The Girl On The Train by Paula Hawkins – A Review

Unemployed, divorced, an alcoholic; life is at an all time low for Rachel. She gets the same 08:04 train into London every weekday so her flatmate won’t know she’s been fired and looks forward to Fridays as it is more socially acceptable to drink alcohol on the train. Still in love with her ex-husband, jealous of his new wife for giving him the baby she never could and desperate for escapism, Rachel romanticises the life of a couple she sees from the train window of her commute. Jess and Jason, as she’s named them, are beautiful and madly in love. Unfortunately, the couple live a few doors down from the house she shared with Tom and now is forced to see the blinds change as he and his new wife become a family. One morning however, Rachel is witness to a shocking event outside her dream couple’s house that forces her to question her own reliability and plunges her back into the life of her ex and inevitably the life of Scott and Megan, the couple she’s watched from afar.

The Girl On The Train is journalist Paula Hawkins’ first novel and it is expertly crafted. Shifting between three female narratives, Hawkins is able to create a sense of unease from the first few pages. Rachel’s alcohol abuse makes her unreliable as she regularly wakes up not knowing what she did the night before but feeling dread, shame and fear as she trawls through he phone to find clues. Feeling that what she saw may be the key to the events that unfold, she stumbles her way through her old street, contacting both her ex and visiting the house she’d watched. Despite trying to help, her motives are soon questioned and reliability dismissed leaving her feeling she needs to take matters into her own hands. As the novel progresses, it is clear none of the characters are who they seem and none are particularly likeable.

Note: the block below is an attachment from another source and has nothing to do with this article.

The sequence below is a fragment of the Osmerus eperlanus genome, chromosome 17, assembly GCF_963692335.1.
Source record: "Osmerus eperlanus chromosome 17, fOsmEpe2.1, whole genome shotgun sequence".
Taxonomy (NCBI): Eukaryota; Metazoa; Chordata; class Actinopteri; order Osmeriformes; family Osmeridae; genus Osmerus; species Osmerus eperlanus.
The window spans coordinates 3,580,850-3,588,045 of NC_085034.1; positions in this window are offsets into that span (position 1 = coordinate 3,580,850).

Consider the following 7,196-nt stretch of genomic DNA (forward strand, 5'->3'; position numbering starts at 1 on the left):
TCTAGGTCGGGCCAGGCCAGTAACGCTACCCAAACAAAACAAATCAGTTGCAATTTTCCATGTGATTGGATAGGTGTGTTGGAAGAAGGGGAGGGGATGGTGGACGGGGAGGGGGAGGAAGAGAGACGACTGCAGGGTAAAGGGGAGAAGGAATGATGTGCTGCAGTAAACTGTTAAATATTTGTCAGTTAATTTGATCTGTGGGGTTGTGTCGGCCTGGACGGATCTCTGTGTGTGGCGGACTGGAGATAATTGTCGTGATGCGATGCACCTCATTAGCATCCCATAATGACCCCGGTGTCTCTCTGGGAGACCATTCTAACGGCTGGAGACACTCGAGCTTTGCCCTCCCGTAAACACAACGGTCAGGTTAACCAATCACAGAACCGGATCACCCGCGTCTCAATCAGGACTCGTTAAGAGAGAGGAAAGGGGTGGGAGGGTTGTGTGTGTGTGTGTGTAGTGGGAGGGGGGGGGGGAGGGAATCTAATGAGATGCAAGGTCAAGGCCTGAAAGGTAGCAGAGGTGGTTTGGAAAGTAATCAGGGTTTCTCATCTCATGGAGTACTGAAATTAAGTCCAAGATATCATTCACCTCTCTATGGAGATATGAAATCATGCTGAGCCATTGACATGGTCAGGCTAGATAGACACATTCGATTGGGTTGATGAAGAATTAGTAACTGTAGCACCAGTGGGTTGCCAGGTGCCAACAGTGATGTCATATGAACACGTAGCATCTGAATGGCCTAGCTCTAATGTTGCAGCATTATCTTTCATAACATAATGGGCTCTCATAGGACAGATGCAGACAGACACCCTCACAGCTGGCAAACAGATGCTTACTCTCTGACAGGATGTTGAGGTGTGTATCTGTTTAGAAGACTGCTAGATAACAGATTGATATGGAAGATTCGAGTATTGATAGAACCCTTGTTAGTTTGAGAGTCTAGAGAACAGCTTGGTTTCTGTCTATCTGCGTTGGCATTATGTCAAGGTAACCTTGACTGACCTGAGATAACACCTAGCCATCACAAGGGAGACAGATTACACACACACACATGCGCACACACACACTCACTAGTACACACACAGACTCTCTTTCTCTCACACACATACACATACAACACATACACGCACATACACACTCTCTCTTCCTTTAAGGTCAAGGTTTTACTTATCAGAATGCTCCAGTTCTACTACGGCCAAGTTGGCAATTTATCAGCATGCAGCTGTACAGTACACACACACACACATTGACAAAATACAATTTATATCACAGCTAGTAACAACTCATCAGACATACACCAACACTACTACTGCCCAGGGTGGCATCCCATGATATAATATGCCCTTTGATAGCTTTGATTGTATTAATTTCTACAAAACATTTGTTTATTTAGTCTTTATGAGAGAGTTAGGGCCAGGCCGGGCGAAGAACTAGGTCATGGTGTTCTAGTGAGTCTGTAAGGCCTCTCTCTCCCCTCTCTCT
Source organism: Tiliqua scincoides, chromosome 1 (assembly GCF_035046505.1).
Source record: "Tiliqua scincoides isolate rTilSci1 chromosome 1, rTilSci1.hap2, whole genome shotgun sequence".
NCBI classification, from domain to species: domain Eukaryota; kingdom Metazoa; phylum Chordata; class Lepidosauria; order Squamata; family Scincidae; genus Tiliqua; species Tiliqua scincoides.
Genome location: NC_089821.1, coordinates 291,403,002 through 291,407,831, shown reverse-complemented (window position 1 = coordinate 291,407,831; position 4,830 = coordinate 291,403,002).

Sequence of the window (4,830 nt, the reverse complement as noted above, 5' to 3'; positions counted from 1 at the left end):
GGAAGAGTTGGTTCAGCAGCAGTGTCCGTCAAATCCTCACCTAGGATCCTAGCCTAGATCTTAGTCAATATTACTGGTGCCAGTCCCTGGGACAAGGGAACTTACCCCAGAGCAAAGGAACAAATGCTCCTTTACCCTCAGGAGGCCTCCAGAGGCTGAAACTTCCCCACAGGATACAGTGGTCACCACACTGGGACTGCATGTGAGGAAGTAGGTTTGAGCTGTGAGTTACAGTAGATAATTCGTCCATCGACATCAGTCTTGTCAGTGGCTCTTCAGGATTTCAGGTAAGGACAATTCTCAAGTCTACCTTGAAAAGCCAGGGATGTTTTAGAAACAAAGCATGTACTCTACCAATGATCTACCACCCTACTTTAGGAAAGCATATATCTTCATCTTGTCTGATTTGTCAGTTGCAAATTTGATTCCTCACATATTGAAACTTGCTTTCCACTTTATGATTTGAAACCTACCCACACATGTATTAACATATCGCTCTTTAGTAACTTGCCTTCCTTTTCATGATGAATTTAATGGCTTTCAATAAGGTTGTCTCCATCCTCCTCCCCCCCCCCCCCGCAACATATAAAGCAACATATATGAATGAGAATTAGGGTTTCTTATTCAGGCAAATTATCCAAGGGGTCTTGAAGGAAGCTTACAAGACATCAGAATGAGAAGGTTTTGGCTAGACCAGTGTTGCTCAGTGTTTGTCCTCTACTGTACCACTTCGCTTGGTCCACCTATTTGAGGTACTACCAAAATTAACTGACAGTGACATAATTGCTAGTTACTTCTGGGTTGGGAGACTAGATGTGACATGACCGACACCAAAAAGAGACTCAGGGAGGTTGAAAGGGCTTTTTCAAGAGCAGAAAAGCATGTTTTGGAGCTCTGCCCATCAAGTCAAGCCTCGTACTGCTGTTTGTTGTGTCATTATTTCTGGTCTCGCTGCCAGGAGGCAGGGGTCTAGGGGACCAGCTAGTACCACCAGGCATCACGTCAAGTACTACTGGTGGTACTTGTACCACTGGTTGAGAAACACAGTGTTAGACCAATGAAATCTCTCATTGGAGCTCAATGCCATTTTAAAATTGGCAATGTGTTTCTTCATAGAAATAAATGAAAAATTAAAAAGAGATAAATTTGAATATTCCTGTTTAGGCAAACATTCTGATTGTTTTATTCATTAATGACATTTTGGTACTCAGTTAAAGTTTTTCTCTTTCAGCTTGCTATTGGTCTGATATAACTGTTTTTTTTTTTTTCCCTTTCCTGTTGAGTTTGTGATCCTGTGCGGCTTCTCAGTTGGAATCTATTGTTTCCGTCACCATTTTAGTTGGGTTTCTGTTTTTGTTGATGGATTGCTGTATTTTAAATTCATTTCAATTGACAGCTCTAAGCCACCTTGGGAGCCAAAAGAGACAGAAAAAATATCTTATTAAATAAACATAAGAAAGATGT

Some critics have highlighted how strange it is to have such an unlikable character as a protagonist yet I disagree. I don’t hate Rachel, I pity her. I wanted better for her and often found myself shouting “No don’t do that” and surely that’s the point? Despite being extremely flawed, She invokes feeling in her readers, whether that’s hate, annoyance or pity, the fact the reader feels something means they’re connecting with the story and her flaws only make her more human. This novel explores the nature of love, and how it is a complex emotion that causes vastly different reactions and behaviour in everyone, yet can also leave people vulnerable. Isn’t it the ones you love the most, the ones you trust the most?

I finished this within hours of starting it, at 320 pages it isn’t a particularly long novel, I was hooked from the first page. I felt tense and uneasy from the first few pages, desperate to read on. It is set to become 2015 bestseller and with DreamWorks having the film rights we’ll soon be seeing it on the big screen. I can’t wait!

Buy The Girl On The Train here

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